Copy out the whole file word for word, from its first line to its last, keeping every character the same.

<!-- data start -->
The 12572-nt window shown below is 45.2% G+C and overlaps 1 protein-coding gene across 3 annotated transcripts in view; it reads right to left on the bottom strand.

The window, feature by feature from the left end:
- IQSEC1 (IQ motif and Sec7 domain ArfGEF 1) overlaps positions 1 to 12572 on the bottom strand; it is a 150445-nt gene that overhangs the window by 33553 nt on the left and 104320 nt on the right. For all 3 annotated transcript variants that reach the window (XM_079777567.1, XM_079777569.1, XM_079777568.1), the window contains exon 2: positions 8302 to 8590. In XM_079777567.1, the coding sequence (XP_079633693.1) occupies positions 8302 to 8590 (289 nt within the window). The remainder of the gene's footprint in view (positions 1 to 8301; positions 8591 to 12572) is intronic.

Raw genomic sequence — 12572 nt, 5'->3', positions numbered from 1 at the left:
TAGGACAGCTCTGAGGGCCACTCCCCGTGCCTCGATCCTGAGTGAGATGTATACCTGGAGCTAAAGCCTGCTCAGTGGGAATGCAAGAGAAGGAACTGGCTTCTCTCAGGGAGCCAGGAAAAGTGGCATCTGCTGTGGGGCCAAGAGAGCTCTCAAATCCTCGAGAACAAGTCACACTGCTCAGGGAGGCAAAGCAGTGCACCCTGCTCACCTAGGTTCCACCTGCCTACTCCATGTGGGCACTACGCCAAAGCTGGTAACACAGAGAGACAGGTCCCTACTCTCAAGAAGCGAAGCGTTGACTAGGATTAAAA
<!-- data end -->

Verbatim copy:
The 12572-nt window shown below is 45.2% G+C and overlaps 1 protein-coding gene across 3 annotated transcripts in view; it reads right to left on the bottom strand.

The window, feature by feature from the left end:
- IQSEC1 (IQ motif and Sec7 domain ArfGEF 1) overlaps positions 1 to 12572 on the bottom strand; it is a 150445-nt gene that overhangs the window by 33553 nt on the left and 104320 nt on the right. For all 3 annotated transcript variants that reach the window (XM_079777567.1, XM_079777569.1, XM_079777568.1), the window contains exon 2: positions 8302 to 8590. In XM_079777567.1, the coding sequence (XP_079633693.1) occupies positions 8302 to 8590 (289 nt within the window). The remainder of the gene's footprint in view (positions 1 to 8301; positions 8591 to 12572) is intronic.

Raw genomic sequence — 12572 nt, 5'->3', positions numbered from 1 at the left:
TAGGACAGCTCTGAGGGCCACTCCCCGTGCCTCGATCCTGAGTGAGATGTATACCTGGAGCTAAAGCCTGCTCAGTGGGAATGCAAGAGAAGGAACTGGCTTCTCTCAGGGAGCCAGGAAAAGTGGCATCTGCTGTGGGGCCAAGAGAGCTCTCAAATCCTCGAGAACAAGTCACACTGCTCAGGGAGGCAAAGCAGTGCACCCTGCTCACCTAGGTTCCACCTGCCTACTCCATGTGGGCACTACGCCAAAGCTGGTAACACAGAGAGACAGGTCCCTACTCTCAAGAAGCGAAGCGTTGACTAGGATTAAAA